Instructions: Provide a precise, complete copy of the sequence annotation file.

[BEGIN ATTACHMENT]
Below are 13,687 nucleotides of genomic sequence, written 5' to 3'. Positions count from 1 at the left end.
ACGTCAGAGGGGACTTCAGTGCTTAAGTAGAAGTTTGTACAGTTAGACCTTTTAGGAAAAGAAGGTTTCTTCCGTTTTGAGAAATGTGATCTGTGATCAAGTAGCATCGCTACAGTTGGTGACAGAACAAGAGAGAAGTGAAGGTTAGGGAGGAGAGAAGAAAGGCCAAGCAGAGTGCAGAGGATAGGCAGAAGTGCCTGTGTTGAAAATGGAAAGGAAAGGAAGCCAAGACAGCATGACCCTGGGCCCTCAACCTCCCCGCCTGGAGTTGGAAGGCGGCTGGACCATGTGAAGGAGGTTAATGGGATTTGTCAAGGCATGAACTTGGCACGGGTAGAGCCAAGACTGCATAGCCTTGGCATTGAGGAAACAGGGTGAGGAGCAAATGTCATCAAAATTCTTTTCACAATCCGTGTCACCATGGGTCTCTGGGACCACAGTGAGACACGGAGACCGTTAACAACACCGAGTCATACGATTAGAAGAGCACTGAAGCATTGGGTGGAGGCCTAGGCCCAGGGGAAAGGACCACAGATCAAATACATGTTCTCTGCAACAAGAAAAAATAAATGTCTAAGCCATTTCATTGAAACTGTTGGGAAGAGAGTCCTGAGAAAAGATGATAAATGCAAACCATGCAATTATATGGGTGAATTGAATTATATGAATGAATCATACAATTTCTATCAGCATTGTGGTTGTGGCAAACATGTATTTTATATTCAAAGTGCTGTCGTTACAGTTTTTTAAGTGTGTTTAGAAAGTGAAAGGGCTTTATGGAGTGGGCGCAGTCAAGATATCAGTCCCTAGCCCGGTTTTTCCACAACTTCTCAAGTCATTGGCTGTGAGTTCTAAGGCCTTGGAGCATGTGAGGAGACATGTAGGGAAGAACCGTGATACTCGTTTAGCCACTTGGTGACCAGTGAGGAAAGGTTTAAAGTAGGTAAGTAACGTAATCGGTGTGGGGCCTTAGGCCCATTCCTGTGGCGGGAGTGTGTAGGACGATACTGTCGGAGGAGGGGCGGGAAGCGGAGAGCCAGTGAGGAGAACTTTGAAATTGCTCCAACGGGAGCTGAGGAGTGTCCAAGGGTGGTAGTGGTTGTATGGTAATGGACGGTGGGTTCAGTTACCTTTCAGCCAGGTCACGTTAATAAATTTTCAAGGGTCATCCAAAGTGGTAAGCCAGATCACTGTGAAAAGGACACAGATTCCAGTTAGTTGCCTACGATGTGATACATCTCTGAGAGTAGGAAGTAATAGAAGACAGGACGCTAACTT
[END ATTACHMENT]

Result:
Below are 13,687 nucleotides of genomic sequence, written 5' to 3'. Positions count from 1 at the left end.
ACGTCAGAGGGGACTTCAGTGCTTAAGTAGAAGTTTGTACAGTTAGACCTTTTAGGAAAAGAAGGTTTCTTCCGTTTTGAGAAATGTGATCTGTGATCAAGTAGCATCGCTACAGTTGGTGACAGAACAAGAGAGAAGTGAAGGTTAGGGAGGAGAGAAGAAAGGCCAAGCAGAGTGCAGAGGATAGGCAGAAGTGCCTGTGTTGAAAATGGAAAGGAAAGGAAGCCAAGACAGCATGACCCTGGGCCCTCAACCTCCCCGCCTGGAGTTGGAAGGCGGCTGGACCATGTGAAGGAGGTTAATGGGATTTGTCAAGGCATGAACTTGGCACGGGTAGAGCCAAGACTGCATAGCCTTGGCATTGAGGAAACAGGGTGAGGAGCAAATGTCATCAAAATTCTTTTCACAATCCGTGTCACCATGGGTCTCTGGGACCACAGTGAGACACGGAGACCGTTAACAACACCGAGTCATACGATTAGAAGAGCACTGAAGCATTGGGTGGAGGCCTAGGCCCAGGGGAAAGGACCACAGATCAAATACATGTTCTCTGCAACAAGAAAAAATAAATGTCTAAGCCATTTCATTGAAACTGTTGGGAAGAGAGTCCTGAGAAAAGATGATAAATGCAAACCATGCAATTATATGGGTGAATTGAATTATATGAATGAATCATACAATTTCTATCAGCATTGTGGTTGTGGCAAACATGTATTTTATATTCAAAGTGCTGTCGTTACAGTTTTTTAAGTGTGTTTAGAAAGTGAAAGGGCTTTATGGAGTGGGCGCAGTCAAGATATCAGTCCCTAGCCCGGTTTTTCCACAACTTCTCAAGTCATTGGCTGTGAGTTCTAAGGCCTTGGAGCATGTGAGGAGACATGTAGGGAAGAACCGTGATACTCGTTTAGCCACTTGGTGACCAGTGAGGAAAGGTTTAAAGTAGGTAAGTAACGTAATCGGTGTGGGGCCTTAGGCCCATTCCTGTGGCGGGAGTGTGTAGGACGATACTGTCGGAGGAGGGGCGGGAAGCGGAGAGCCAGTGAGGAGAACTTTGAAATTGCTCCAACGGGAGCTGAGGAGTGTCCAAGGGTGGTAGTGGTTGTATGGTAATGGACGGTGGGTTCAGTTACCTTTCAGCCAGGTCACGTTAATAAATTTTCAAGGGTCATCCAAAGTGGTAAGCCAGATCACTGTGAAAAGGACACAGATTCCAGTTAGTTGCCTACGATGTGATACATCTCTGAGAGTAGGAAGTAATAGAAGACAGGACGCTAACTT